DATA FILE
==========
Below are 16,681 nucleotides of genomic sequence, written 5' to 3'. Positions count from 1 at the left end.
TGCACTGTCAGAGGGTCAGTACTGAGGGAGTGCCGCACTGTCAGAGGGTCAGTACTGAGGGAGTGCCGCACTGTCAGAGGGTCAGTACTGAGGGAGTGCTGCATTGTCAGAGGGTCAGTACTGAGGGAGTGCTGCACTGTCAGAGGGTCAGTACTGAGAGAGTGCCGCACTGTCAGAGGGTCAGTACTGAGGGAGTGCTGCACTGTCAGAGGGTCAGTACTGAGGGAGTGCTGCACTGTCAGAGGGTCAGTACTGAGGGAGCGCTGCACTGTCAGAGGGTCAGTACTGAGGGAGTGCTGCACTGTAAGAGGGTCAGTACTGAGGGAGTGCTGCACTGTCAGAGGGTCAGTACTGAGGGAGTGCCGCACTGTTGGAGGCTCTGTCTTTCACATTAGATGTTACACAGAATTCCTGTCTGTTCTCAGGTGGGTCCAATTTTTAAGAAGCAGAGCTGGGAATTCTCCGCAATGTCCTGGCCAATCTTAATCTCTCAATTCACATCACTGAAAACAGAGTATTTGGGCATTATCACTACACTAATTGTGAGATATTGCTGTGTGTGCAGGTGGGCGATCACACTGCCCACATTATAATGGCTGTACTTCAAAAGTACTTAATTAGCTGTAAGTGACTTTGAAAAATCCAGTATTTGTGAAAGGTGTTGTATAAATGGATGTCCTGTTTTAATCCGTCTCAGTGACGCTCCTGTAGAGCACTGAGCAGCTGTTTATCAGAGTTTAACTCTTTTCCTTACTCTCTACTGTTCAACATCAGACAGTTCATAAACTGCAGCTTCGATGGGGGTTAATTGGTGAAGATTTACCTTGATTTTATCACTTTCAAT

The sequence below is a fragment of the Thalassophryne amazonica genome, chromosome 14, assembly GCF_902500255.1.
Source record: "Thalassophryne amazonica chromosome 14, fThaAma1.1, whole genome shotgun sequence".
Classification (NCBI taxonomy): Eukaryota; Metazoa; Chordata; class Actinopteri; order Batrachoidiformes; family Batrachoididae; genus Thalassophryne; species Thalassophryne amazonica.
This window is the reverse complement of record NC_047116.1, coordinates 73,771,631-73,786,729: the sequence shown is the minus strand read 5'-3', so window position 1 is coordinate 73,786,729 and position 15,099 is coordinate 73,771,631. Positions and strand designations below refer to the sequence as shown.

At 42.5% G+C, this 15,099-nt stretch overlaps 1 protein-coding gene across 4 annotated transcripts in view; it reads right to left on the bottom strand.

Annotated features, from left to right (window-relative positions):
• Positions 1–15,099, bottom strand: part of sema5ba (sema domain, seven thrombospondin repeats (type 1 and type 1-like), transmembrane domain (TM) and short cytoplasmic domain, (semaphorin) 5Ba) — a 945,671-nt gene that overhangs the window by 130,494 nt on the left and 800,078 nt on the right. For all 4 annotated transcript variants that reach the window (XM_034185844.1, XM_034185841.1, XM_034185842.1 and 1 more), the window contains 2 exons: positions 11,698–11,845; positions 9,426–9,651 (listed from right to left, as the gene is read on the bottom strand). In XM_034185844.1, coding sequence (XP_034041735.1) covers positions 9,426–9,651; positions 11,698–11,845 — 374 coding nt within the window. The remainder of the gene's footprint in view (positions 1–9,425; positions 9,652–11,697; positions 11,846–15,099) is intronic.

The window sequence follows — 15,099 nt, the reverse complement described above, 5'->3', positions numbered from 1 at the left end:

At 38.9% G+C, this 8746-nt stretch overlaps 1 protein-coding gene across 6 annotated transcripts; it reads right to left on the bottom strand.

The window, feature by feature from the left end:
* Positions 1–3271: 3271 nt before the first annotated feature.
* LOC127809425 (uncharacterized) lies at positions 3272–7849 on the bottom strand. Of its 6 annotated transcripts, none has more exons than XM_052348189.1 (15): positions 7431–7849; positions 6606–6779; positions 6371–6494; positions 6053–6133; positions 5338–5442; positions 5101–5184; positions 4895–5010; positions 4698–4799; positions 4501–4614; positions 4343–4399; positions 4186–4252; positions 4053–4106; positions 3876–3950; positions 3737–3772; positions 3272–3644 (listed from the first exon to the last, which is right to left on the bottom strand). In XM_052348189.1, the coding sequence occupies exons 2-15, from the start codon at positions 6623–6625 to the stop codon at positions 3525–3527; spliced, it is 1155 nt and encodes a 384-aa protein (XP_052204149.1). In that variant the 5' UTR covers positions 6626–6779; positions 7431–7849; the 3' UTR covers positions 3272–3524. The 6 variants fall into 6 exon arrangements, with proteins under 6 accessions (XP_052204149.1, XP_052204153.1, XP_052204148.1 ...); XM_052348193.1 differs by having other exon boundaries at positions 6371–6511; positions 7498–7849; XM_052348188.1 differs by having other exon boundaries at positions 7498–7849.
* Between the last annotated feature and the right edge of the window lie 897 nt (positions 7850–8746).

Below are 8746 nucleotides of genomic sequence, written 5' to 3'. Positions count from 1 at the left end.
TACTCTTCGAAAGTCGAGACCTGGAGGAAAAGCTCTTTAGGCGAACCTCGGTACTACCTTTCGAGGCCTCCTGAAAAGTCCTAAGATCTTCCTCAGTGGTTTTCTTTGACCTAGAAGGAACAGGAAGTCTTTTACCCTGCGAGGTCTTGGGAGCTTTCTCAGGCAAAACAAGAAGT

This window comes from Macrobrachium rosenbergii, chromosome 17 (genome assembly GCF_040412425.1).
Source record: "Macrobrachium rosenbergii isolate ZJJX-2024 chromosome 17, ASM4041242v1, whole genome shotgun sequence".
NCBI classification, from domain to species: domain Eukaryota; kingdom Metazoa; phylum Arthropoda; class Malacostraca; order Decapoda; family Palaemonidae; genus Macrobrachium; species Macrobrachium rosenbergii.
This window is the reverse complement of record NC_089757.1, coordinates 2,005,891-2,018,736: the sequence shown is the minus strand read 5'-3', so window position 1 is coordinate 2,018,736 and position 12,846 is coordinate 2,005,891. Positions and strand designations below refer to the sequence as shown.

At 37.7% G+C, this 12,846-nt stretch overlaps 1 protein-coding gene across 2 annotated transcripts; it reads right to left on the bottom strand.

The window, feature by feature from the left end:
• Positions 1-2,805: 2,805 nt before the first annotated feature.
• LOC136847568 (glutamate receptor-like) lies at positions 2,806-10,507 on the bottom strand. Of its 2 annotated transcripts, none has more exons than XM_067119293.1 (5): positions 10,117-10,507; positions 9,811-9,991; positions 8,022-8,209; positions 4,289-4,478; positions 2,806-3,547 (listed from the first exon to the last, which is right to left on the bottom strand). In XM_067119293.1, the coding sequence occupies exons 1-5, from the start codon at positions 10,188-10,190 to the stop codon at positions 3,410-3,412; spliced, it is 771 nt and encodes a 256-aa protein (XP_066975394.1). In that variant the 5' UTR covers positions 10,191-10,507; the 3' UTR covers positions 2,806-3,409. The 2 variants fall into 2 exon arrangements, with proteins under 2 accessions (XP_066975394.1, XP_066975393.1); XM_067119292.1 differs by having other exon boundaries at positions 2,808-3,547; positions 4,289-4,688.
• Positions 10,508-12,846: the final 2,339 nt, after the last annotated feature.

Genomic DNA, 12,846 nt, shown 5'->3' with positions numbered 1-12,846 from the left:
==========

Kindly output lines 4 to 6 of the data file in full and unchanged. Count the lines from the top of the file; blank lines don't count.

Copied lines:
Source record: "Thalassophryne amazonica chromosome 14, fThaAma1.1, whole genome shotgun sequence".
Classification (NCBI taxonomy): Eukaryota; Metazoa; Chordata; class Actinopteri; order Batrachoidiformes; family Batrachoididae; genus Thalassophryne; species Thalassophryne amazonica.
This window is the reverse complement of record NC_047116.1, coordinates 73,771,631-73,786,729: the sequence shown is the minus strand read 5'-3', so window position 1 is coordinate 73,786,729 and position 15,099 is coordinate 73,771,631. Positions and strand designations below refer to the sequence as shown.